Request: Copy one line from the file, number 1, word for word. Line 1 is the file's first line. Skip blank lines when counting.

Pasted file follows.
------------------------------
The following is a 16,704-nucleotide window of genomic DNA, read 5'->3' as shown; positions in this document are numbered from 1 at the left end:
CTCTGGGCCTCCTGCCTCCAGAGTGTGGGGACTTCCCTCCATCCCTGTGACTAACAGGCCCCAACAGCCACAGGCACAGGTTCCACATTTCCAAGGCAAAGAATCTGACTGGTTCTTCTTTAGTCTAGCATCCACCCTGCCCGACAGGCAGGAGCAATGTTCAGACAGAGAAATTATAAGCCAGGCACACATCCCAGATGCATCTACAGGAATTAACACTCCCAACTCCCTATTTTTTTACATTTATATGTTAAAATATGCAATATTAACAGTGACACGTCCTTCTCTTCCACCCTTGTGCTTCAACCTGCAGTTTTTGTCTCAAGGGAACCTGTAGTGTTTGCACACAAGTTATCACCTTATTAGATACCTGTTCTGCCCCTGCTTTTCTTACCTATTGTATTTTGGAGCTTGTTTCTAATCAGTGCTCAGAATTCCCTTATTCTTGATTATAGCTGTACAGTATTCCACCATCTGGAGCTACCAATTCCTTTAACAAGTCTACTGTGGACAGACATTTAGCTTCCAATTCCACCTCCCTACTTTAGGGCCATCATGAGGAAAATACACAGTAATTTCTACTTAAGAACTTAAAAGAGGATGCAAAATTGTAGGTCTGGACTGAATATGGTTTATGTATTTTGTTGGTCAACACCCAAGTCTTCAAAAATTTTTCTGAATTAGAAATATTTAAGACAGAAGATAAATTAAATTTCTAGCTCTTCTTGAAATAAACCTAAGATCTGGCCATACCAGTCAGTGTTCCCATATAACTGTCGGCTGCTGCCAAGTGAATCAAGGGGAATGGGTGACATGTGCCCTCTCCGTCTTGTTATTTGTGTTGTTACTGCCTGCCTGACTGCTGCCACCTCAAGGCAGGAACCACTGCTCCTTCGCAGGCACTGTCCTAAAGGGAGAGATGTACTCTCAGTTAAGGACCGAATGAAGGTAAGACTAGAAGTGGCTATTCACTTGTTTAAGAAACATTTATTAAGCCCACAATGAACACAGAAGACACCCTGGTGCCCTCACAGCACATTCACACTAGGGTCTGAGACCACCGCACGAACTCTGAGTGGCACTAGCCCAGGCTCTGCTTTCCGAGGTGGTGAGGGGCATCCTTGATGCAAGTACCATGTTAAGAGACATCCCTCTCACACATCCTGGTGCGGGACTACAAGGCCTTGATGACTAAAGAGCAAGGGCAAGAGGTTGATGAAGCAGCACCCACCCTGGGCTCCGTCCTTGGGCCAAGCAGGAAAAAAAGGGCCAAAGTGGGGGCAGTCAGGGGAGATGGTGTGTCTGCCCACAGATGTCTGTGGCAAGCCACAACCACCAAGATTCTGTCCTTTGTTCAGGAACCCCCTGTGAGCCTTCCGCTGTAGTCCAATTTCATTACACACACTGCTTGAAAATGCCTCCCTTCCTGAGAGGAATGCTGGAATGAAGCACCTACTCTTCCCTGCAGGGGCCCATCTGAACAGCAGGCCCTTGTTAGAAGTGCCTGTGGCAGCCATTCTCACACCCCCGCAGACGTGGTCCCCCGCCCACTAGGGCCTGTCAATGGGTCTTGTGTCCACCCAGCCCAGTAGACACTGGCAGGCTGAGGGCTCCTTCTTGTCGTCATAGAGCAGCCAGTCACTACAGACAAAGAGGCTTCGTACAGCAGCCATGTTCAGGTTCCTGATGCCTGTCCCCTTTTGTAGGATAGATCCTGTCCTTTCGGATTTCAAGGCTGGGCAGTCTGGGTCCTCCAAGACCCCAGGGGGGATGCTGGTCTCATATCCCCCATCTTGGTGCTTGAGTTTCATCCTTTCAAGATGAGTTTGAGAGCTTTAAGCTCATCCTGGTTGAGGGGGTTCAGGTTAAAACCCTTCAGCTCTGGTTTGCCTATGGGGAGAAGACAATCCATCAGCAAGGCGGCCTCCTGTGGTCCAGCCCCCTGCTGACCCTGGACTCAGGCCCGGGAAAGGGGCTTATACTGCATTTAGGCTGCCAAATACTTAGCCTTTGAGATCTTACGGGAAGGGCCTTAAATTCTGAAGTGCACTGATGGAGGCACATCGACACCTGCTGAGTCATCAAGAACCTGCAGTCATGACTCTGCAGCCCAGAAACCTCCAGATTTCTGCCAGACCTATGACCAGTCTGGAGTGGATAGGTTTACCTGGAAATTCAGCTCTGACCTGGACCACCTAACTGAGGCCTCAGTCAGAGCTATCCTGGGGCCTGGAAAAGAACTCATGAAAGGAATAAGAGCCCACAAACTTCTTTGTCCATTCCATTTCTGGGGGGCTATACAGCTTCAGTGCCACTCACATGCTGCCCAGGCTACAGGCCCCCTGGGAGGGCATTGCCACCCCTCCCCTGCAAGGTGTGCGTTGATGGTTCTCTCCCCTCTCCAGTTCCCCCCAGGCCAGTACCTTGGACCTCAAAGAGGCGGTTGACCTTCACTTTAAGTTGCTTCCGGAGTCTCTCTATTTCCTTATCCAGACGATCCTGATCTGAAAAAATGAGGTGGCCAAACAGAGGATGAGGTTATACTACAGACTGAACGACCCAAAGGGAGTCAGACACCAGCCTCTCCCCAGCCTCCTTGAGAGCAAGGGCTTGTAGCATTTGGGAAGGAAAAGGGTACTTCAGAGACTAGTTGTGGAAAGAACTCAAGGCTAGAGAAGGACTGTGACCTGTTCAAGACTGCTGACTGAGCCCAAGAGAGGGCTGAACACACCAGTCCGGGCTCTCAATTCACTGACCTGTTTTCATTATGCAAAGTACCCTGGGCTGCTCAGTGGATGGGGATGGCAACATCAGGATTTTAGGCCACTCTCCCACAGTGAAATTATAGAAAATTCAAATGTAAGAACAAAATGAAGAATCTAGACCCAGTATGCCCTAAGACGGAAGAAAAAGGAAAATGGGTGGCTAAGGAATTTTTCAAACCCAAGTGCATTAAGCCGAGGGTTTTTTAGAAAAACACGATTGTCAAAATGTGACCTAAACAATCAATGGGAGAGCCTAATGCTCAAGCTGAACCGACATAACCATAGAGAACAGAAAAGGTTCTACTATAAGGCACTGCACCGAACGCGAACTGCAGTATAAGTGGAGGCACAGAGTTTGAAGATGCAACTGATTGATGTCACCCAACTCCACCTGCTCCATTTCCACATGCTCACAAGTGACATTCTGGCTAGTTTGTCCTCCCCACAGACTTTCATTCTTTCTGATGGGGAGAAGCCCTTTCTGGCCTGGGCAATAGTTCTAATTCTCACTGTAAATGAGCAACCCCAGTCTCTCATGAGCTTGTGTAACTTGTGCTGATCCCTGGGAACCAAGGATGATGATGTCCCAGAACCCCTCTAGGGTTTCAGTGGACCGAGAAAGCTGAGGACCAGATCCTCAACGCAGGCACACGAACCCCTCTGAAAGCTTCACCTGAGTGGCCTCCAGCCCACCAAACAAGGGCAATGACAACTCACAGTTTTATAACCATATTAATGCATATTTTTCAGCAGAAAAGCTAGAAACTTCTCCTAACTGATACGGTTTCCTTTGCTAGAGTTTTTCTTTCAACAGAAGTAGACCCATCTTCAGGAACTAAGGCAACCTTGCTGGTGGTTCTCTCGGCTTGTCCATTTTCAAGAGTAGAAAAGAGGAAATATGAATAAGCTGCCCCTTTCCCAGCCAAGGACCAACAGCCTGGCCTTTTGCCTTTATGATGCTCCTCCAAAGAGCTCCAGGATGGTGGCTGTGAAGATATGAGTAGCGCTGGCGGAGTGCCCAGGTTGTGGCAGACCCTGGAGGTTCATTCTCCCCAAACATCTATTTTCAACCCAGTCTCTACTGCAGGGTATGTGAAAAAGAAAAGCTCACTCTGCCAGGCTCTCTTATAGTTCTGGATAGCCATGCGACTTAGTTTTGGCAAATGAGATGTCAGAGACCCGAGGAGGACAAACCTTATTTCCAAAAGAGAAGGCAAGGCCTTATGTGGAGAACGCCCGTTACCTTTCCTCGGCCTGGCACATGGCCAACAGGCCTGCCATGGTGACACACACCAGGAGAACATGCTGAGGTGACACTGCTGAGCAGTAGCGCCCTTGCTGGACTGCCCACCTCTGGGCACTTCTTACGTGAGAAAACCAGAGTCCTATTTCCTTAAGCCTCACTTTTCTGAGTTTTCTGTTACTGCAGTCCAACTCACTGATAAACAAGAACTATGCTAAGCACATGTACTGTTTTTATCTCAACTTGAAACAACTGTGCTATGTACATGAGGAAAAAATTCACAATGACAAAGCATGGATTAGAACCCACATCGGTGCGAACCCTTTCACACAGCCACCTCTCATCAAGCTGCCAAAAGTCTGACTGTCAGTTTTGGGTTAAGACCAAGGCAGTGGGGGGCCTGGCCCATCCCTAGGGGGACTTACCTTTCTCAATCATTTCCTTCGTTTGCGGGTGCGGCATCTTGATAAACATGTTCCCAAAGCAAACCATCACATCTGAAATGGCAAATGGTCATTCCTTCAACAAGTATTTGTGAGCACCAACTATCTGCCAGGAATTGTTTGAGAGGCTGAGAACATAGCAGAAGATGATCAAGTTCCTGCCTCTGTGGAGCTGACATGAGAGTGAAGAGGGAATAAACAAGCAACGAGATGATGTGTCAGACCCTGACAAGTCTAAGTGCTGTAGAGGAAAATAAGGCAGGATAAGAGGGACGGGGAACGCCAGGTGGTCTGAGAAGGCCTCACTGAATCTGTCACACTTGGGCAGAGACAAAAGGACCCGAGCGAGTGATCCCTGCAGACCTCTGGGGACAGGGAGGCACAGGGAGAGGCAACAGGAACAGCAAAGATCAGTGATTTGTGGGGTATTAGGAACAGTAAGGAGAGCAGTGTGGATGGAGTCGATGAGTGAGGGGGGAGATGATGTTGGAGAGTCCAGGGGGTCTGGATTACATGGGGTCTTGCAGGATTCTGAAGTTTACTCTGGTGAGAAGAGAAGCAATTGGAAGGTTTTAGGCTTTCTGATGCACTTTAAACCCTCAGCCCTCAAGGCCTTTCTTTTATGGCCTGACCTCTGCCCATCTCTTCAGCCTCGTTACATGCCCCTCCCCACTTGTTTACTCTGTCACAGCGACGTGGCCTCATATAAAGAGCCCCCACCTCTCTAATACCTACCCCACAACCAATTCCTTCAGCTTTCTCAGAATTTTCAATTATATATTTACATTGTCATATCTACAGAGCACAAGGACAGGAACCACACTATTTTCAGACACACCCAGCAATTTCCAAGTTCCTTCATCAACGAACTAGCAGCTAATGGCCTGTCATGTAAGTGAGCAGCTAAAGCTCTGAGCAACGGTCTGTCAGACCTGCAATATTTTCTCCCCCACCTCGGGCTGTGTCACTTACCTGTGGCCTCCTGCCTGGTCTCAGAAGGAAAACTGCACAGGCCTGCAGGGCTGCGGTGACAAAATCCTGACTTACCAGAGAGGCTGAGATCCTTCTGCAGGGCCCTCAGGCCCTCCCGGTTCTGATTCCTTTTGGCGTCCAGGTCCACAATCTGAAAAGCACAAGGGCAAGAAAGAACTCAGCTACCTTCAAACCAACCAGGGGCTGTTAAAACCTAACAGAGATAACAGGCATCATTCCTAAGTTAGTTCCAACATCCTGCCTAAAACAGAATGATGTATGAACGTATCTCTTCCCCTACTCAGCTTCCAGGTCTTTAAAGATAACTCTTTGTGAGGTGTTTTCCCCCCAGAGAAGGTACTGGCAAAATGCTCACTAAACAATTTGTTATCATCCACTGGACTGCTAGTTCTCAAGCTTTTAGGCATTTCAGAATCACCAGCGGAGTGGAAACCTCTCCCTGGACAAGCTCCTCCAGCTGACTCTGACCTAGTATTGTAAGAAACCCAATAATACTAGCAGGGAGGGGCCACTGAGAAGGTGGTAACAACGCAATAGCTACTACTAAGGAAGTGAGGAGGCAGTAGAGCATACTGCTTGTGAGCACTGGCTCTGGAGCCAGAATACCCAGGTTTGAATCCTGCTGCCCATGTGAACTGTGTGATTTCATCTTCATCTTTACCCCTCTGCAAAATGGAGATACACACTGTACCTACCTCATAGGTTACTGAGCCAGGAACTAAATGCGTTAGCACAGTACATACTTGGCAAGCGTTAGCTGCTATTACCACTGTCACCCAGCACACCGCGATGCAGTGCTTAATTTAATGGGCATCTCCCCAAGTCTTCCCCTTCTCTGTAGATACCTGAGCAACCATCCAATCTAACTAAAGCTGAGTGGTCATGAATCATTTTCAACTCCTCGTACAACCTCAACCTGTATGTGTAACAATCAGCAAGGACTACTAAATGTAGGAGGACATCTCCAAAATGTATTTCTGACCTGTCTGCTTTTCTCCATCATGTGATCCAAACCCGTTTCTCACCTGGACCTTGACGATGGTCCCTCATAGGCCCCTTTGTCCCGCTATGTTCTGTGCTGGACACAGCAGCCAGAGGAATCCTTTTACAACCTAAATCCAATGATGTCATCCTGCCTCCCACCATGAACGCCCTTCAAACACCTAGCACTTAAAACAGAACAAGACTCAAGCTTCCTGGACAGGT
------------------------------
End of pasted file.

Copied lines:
The following is a 16,704-nucleotide window of genomic DNA, read 5'->3' as shown; positions in this document are numbered from 1 at the left end: